Career advice

Discussion in 'Professional Trading' started by dbell66, Sep 15, 2005.

  1. dbell66



    Just wonder if anyone on here has relevant experience in the financial markets with some of the larger trading firms to offer some career and education advice;

    My son, who is 15 and still at high school is extremely interested in a career in the financial markets, specifically trading. He follows the market news on CNBC, Bloomberg and the FT daily and has done so for at least the last year and a half, he regularly paper trades, seems to know all the jargon and wants to be the next Warren Soros!
    In short, he seems genuinely interested.

    I know trading is a harsh business to be in and few are successful but if it is something he enjoys, I would like to encourage him as much as possible. My feeling is, in his early career at least, he should aim for a position with a large and reputable financial company to learn as much as possible.

    With that in mind, what sort of educational and general experience path should he be looking at from this point on?
    Which degree courses and grade and from which universities would be most suitable and expected by an employer?
    Work experiences and internships. And even before that, what qualifications from high school, GCSE & A Level, should he be concentrating on.

    In short, what would be the ideal resume ?

    Many thanks,

  2. If he wants to be working at a top tier bank or hedge fund, it wouldn't hurt to have a degree in math or science from an Ivy League or equivalent university.

    While he is still in undergrad he could probably do Wall St. summer internships.

    In hindsight, I sort of wish I would have worked a bit harder in high school and gone to the best US school possible. That would have expanded my opportunity set and I might have got a few years in at a bulge bracket firm while still in my early 20s.

    But, I had to figure out what I really wanted to do. When I was 20, I didn't know what trading was. I thought business was kind of evil and greedy at the time...
  3. optionmm


    If he wants to trade at a bank- math, math, math. He needs to go to a good school, major in math or physics or comp science, and probably go on to get a Phd. Right now it's all about the models.

    Of course this is what they're looking for today - who knows what they'll want in 10 years when your son is looking for a job - maybe the quants will have blown up a few banks and they'll be looking for old school traders.
  4. A successful friend went Engineering undergrad then MBA. He went straight from MBA to NYC. He's been there ever since (banks).
    As already noted, if your son interests lies in the banks/funds, a solid university and a grad degree would be the best bet. If he simply wants to trade (own acct), math or comp science would be a great start. Either way, experience and knowledge are always key, and it sounds like he has a great headstart.

    Best of luck.
  5. I don't think he needs to get an MBA, my suggestion is to tell him to get into a good undergrad program and get interships with a big bank or hedge fund (all the banks offer summer interships). The idea that you need an ivy league degree isn't true, although it helps. I have a friend who graduated from UW-Madison, got a job with a hedge fund and now trades for JPM, he is 24, I think he has a finance degree. If your son wants it and is willing he will get the job he wants. Also if you live in a city with an exchange, particulary Chicago or New York, get him a job as a runner or clerk.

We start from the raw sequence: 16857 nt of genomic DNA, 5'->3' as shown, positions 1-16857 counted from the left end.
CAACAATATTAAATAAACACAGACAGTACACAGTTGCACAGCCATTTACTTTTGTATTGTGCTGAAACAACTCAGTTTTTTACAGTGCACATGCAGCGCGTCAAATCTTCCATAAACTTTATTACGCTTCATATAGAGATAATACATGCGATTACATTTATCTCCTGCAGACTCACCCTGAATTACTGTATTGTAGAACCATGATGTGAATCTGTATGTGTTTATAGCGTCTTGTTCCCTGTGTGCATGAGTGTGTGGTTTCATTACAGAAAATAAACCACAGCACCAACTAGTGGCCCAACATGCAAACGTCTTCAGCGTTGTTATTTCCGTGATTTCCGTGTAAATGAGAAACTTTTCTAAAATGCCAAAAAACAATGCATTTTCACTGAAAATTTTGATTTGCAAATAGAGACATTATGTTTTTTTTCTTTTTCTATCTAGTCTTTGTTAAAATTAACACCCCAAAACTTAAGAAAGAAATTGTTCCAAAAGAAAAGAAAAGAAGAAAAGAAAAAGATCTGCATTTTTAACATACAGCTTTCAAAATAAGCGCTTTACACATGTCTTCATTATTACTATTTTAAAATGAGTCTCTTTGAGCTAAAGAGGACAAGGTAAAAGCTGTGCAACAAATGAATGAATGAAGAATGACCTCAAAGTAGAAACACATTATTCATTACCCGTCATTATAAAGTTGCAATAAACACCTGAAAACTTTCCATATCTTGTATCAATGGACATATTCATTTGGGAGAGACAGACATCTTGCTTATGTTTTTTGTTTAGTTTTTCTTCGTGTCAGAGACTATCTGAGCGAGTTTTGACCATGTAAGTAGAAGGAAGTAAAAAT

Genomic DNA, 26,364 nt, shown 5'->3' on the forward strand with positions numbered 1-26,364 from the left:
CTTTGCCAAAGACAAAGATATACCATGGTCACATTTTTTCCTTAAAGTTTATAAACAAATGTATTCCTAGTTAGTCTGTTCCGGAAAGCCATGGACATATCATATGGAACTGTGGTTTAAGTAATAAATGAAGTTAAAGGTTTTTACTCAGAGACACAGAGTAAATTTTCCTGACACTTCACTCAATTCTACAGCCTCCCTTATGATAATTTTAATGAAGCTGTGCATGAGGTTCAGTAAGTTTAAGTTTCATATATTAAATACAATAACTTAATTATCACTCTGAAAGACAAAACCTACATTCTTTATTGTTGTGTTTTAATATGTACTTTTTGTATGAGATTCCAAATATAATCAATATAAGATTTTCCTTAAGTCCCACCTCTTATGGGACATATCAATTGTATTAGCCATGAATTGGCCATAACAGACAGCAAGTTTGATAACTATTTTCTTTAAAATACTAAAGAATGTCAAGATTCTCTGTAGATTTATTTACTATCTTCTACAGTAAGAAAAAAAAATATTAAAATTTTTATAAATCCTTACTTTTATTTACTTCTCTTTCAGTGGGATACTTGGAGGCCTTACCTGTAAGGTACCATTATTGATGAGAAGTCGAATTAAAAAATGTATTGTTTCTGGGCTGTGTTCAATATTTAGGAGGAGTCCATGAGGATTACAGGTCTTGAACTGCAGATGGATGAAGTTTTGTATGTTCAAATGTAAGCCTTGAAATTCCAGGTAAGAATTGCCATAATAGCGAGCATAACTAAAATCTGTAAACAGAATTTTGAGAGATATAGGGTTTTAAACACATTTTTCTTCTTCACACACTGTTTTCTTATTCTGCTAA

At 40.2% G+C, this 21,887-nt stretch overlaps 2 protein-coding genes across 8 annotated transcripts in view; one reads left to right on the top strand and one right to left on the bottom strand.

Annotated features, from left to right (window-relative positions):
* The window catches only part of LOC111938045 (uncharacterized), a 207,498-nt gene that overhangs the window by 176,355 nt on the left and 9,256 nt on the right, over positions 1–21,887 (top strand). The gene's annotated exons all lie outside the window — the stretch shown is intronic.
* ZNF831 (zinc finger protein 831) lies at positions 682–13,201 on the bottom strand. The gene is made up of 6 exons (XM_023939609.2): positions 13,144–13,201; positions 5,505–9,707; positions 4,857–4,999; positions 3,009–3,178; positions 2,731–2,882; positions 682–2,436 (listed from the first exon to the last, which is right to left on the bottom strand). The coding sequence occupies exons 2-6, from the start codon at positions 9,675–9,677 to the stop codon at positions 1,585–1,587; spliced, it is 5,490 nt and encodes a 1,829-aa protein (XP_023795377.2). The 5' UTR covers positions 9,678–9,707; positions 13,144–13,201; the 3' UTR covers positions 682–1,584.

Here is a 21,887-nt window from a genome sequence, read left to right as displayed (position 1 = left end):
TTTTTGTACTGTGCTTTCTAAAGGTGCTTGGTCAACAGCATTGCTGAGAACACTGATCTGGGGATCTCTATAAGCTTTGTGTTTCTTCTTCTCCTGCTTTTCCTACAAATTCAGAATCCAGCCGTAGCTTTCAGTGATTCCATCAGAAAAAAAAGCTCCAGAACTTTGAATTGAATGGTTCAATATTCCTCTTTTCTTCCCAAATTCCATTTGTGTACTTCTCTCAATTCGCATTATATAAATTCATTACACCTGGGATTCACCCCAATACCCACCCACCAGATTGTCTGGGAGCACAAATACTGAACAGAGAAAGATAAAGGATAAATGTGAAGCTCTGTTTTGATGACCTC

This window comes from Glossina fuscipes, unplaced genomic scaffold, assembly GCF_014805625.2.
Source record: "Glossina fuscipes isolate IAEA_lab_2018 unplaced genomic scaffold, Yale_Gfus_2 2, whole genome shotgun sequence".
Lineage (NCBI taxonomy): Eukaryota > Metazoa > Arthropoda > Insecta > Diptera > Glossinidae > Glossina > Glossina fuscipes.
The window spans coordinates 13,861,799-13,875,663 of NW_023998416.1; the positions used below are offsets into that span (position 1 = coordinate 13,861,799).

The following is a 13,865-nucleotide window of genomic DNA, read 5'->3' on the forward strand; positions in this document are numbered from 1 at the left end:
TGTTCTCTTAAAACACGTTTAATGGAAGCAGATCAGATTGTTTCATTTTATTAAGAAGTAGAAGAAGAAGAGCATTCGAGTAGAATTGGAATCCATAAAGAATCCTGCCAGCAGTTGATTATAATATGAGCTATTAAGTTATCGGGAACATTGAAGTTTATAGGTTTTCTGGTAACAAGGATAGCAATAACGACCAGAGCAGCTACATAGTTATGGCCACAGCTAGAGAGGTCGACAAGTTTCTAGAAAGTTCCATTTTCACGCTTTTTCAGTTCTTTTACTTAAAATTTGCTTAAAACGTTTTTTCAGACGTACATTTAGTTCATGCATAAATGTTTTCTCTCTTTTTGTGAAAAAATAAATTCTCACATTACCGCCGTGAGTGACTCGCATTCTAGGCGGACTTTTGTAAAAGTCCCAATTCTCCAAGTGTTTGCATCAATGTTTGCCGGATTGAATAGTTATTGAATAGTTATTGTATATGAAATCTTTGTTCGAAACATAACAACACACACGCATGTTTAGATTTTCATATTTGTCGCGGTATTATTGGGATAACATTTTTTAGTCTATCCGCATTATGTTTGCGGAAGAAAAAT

If tries for a year or two after undergrad and can't get a job, then maybe send him to get an MBA. I see it more as a fall back plan. I don't feel that prop is the best way to learn, better to get a reputible job and then he can go prop if he wants to. You can always go prop, but if he tries prop and fails it would be hard to get a job with a hedge fund/bank. Who wants to hire a loser?
  6. Seems in order to succeed in financial markets today, many are quite good in math, english, sales, lying, bullshitting, general coniving, fooling and ripping others off, marketing to the masses. I'm sure there's a lot more I've omitted, oh yeah and some luck doesn't hurt.

    Think I'm exaggerating? Look at what the majority of crooks on wall st and many public corporations do and tell me it's not the case!
  7. One common characteristic I've noticed in all good traders is that, ironically, they didn't get their primary education in business/finance. They all came from other fields, like engineering. I've observed that those who take on trading head on usually fail more often than those who approach trading from a different angle (coming from another field or background).
  8. How about this-

    Get your son into a cheap backtesting package so he can learn to develop trading strategies and models.

    If he wants to be a trader, poker trains your brain to understand risk rewards, which is the most important thing in futures and in equity.

    I think the academic route is overrated, and that the prop route, if you find the right group of people, is the best route starting at an early age. You can always take night courses after the trading day ends, but you cant go to school and trade unless you do forex.

    2/3 of all money managers never beat the index, I think this is the most important piece of information in the industry. It shows how poorly people understand markets out there in the real world.

    That being said, you could probably say the same for the blow ups caused by overleverages academic theories, which never held water without the leverage.

    For a purely status quo career, dont beat the index, get an MBA and go peddle mutual funds.

  9. I had to let out a huge belly laugh when reading that hahahahha
    #10     Sep 18, 2005